In franchising we often talk about the life-changing decisions franchisees make. By joining a franchise, entrepreneurs can become business owners with the support and guidance of a franchisor. At the same time, the franchisor benefits from the franchisee’s passion and enthusiasm. All in all, it’s a win-win. However, the commercial reality behind this business utopia is that the finances of the relationship should always be the first consideration. Remember that many marriages end because of money issues.
Even though franchises have a remarkable success rate, they do fail. And the principal reason is undercapitalisation. It may sound obvious but it’s important that franchisors are certain that prospective franchisees understand how much money they’re going to need. Take a moment to consider how deep you need to delve into this subject during your recruitment process. Think about what you as a franchisor do to support and protect the financial interests of your prospects and yourself.
It all comes down to two things: a franchisor’s understanding and openness about the funding requirements of their business and the financial position of the franchisee.
Franchisors have the knowledge of the financial requirements and performance of the business itself or the franchised businesses in their network. They’re uniquely positioned to provide indicative financial projections to prospects. Instead of the financial element of the franchisee’s business plan being a finger in the air, it should be based on the franchisor’s performance or the average of other franchisees’. Franchisors who shy away from discussing the funding requirements of their business through fear of discouraging prospects are not only unethical, they’re downright foolish. The result of doing so will be a stressful, unhealthy relationship and the very real possibility of a failure in the network, which isn’t worth the risk.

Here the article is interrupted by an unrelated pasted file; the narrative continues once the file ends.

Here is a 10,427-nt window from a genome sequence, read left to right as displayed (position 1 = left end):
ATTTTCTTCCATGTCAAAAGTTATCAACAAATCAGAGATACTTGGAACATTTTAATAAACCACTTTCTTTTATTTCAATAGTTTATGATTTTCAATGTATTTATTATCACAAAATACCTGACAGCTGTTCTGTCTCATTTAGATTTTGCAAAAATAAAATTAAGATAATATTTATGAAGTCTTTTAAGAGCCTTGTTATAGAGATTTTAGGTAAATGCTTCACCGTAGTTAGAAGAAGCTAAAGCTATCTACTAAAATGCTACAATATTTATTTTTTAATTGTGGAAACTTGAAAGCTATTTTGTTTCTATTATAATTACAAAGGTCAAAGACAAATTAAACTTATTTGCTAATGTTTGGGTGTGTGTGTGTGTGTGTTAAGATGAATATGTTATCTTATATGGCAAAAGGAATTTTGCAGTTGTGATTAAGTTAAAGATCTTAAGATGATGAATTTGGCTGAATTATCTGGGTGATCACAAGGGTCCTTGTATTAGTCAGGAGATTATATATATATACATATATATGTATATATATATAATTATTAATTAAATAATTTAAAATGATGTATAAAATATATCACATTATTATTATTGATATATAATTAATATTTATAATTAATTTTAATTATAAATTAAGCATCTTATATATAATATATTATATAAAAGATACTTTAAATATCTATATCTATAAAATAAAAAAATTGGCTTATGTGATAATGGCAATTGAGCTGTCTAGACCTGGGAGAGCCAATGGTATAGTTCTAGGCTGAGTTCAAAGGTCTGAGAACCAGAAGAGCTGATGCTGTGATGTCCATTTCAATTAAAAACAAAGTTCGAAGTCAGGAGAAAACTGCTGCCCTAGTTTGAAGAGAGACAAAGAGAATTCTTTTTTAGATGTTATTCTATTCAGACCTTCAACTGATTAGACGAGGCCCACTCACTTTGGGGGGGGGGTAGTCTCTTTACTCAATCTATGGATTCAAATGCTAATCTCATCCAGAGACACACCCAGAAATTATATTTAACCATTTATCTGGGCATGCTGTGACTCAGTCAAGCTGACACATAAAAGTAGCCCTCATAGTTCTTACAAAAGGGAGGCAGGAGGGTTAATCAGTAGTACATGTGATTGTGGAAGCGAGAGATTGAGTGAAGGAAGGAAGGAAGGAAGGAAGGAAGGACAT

Additionally, franchisors must understand the franchisee’s financial position. Being able to afford the initial fees to cover things like territory, vehicles, training and stock is simply not enough. Moreover, franchisees must also have enough working capital to support the business and themselves until the investment starts to bring a return. Their financial muscles must enable them to deviate from the plan if they must and do more than barely scrape through. It’s a franchisor’s duty to ensure franchisees have some financial breathing space before they sign on the dotted line.
When it comes to supporting franchisees through the funding process, we should remember that for many the costs of starting a business are second only in life to buying a house. Most people only fund a business once or twice so it’s always going to be daunting. That’s why good franchisors build relationships with the franchise departments of the main clearing banks. The bank’s knowledge of the brand and other franchisees that it has funded can help to move things along for your franchisees. If you haven’t already got them, start working on those valuable relationships today.
Ethical franchisors will only make a return on the relationship when the franchisee is successful. If a franchisor allows an underfunded franchisee to proceed then quite simply, they will never see the returns from the franchisee’s success.
Even in these early stages, franchising is about sharing details. A franchisor must be prepared to give a financial illustration and show franchisees the way. Franchisees must be ready to show the franchisor exactly what they can afford and how they plan to fund the business – both with total honesty. The financials are serious so whenever you approach a prospective franchisee, you should remember Cuba Gooding Jr’s character from Jerry Maguire and think “show me the money”.